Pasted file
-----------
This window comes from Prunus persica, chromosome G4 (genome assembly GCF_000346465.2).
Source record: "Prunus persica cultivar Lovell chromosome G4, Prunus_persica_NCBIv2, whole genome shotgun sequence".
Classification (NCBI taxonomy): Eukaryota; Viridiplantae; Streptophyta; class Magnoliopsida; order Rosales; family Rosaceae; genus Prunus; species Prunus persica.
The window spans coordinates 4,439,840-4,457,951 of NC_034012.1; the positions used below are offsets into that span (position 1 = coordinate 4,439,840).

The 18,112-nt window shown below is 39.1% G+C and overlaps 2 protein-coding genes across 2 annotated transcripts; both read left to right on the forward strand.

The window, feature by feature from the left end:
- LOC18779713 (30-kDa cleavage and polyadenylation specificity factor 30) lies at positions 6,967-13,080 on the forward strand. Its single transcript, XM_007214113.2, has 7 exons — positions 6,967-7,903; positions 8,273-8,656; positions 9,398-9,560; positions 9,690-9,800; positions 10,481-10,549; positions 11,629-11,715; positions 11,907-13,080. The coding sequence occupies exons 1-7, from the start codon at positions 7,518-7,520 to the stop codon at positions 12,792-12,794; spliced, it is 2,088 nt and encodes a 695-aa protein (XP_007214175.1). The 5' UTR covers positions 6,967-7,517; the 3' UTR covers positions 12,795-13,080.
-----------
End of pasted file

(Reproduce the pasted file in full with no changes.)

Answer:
This window comes from Prunus persica, chromosome G4 (genome assembly GCF_000346465.2).
Source record: "Prunus persica cultivar Lovell chromosome G4, Prunus_persica_NCBIv2, whole genome shotgun sequence".
Classification (NCBI taxonomy): Eukaryota; Viridiplantae; Streptophyta; class Magnoliopsida; order Rosales; family Rosaceae; genus Prunus; species Prunus persica.
The window spans coordinates 4,439,840-4,457,951 of NC_034012.1; the positions used below are offsets into that span (position 1 = coordinate 4,439,840).

The 18,112-nt window shown below is 39.1% G+C and overlaps 2 protein-coding genes across 2 annotated transcripts; both read left to right on the forward strand.

The window, feature by feature from the left end:
- LOC18779713 (30-kDa cleavage and polyadenylation specificity factor 30) lies at positions 6,967-13,080 on the forward strand. Its single transcript, XM_007214113.2, has 7 exons — positions 6,967-7,903; positions 8,273-8,656; positions 9,398-9,560; positions 9,690-9,800; positions 10,481-10,549; positions 11,629-11,715; positions 11,907-13,080. The coding sequence occupies exons 1-7, from the start codon at positions 7,518-7,520 to the stop codon at positions 12,792-12,794; spliced, it is 2,088 nt and encodes a 695-aa protein (XP_007214175.1). The 5' UTR covers positions 6,967-7,517; the 3' UTR covers positions 12,795-13,080.